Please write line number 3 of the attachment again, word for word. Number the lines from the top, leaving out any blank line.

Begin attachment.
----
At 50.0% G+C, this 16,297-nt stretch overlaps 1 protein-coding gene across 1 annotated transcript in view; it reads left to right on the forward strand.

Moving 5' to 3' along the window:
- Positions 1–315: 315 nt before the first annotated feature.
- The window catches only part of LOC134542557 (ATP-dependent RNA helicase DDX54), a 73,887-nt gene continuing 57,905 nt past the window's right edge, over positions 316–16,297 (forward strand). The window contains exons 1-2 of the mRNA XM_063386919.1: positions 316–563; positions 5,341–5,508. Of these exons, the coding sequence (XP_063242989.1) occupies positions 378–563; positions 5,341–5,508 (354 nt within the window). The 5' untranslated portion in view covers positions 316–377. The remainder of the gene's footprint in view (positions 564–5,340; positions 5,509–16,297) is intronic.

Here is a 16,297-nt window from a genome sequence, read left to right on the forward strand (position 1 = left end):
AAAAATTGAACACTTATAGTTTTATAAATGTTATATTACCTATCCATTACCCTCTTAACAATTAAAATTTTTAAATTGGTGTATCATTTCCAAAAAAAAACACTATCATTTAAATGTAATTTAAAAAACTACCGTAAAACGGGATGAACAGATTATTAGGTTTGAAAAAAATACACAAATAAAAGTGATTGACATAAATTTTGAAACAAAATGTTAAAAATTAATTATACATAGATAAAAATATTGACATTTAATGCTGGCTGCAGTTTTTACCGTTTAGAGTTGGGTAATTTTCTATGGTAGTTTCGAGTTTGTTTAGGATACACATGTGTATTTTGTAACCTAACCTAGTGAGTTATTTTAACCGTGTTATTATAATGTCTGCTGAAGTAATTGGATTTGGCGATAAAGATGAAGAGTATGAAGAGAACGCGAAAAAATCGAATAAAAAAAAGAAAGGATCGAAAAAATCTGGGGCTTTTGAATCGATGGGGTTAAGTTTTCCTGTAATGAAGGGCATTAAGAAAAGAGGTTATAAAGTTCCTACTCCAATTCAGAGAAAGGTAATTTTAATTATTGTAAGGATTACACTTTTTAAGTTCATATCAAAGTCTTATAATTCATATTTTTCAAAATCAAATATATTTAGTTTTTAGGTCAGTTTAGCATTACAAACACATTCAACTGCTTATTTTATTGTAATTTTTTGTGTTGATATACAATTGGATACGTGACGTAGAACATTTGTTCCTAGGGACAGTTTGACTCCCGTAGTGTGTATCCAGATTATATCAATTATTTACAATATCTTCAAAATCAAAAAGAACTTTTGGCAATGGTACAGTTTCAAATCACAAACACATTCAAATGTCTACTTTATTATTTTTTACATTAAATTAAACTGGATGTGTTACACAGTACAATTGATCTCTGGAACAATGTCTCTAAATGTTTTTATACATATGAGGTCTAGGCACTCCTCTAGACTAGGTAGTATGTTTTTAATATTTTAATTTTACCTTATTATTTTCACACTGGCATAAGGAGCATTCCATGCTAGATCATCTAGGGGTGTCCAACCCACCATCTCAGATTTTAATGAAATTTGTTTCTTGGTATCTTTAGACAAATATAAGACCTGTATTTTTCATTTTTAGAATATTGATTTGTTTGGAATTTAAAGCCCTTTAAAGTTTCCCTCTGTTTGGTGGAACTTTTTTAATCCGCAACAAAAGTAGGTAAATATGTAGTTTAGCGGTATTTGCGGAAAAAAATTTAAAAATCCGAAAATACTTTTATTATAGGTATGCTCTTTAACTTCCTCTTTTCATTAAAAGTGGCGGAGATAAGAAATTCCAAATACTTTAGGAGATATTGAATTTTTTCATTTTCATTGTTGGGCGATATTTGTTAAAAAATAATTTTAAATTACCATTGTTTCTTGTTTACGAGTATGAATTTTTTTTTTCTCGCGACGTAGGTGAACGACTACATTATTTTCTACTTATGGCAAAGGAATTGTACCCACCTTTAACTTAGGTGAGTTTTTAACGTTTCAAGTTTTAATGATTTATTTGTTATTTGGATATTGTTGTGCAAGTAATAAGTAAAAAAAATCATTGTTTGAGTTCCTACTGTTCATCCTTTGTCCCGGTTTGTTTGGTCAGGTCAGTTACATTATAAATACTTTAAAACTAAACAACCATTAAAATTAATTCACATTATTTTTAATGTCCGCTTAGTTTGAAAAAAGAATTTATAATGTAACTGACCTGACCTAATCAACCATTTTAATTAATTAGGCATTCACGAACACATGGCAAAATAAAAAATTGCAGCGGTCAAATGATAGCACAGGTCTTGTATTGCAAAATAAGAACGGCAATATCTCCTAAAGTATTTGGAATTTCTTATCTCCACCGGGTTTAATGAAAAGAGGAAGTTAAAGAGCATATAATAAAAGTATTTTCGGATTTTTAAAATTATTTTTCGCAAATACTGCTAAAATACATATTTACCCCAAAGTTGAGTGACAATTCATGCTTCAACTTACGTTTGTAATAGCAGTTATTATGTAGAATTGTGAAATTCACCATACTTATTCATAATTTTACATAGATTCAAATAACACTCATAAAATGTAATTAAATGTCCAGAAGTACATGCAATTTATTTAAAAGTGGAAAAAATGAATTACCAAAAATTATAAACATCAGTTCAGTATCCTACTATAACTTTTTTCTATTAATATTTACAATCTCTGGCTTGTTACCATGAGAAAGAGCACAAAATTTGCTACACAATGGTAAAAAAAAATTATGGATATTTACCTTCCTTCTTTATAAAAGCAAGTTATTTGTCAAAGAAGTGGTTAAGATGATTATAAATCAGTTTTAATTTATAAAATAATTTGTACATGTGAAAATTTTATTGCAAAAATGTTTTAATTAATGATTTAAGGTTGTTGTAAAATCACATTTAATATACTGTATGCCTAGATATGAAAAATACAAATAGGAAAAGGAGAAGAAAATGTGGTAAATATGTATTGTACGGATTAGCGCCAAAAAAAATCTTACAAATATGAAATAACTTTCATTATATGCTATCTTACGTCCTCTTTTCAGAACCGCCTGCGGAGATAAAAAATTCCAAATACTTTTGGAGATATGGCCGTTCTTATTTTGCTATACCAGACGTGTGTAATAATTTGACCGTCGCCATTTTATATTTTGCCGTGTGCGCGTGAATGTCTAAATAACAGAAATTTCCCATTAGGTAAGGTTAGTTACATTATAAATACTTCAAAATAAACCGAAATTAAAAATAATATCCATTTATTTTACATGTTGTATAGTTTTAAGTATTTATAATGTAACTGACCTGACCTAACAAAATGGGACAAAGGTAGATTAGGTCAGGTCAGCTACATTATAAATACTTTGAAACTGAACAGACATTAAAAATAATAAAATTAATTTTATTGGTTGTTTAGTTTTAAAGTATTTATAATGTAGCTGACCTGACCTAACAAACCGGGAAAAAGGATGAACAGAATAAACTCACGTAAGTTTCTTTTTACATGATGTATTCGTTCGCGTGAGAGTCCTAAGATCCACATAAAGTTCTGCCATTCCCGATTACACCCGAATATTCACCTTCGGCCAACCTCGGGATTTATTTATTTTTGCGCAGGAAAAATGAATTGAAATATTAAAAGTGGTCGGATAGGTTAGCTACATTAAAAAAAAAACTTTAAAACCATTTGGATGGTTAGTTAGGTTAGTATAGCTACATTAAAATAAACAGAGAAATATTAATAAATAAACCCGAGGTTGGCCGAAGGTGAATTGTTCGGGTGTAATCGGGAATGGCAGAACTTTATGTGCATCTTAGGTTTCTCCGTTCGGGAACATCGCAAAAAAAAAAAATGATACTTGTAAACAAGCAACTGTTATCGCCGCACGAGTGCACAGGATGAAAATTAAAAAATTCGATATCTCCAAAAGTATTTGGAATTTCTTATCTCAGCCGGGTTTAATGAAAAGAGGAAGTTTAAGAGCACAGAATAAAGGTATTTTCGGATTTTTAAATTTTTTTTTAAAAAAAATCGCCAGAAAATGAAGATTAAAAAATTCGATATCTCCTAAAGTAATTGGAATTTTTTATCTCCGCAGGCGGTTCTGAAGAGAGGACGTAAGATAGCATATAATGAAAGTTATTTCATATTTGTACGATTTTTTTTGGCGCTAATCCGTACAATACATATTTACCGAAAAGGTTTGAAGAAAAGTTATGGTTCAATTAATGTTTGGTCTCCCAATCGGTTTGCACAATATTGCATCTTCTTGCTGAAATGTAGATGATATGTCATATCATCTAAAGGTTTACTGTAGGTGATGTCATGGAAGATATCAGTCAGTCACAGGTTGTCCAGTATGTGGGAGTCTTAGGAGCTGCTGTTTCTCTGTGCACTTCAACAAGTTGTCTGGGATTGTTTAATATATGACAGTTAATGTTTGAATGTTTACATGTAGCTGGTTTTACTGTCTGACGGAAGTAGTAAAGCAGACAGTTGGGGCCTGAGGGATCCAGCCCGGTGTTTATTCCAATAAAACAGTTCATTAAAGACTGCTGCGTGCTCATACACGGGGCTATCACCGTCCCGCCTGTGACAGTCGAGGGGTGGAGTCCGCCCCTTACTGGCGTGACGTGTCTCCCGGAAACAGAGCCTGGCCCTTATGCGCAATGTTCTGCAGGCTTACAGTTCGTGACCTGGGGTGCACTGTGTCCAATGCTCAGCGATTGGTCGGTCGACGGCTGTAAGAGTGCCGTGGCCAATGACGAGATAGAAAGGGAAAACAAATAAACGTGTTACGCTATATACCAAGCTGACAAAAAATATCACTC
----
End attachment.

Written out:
- Positions 1–315: 315 nt before the first annotated feature.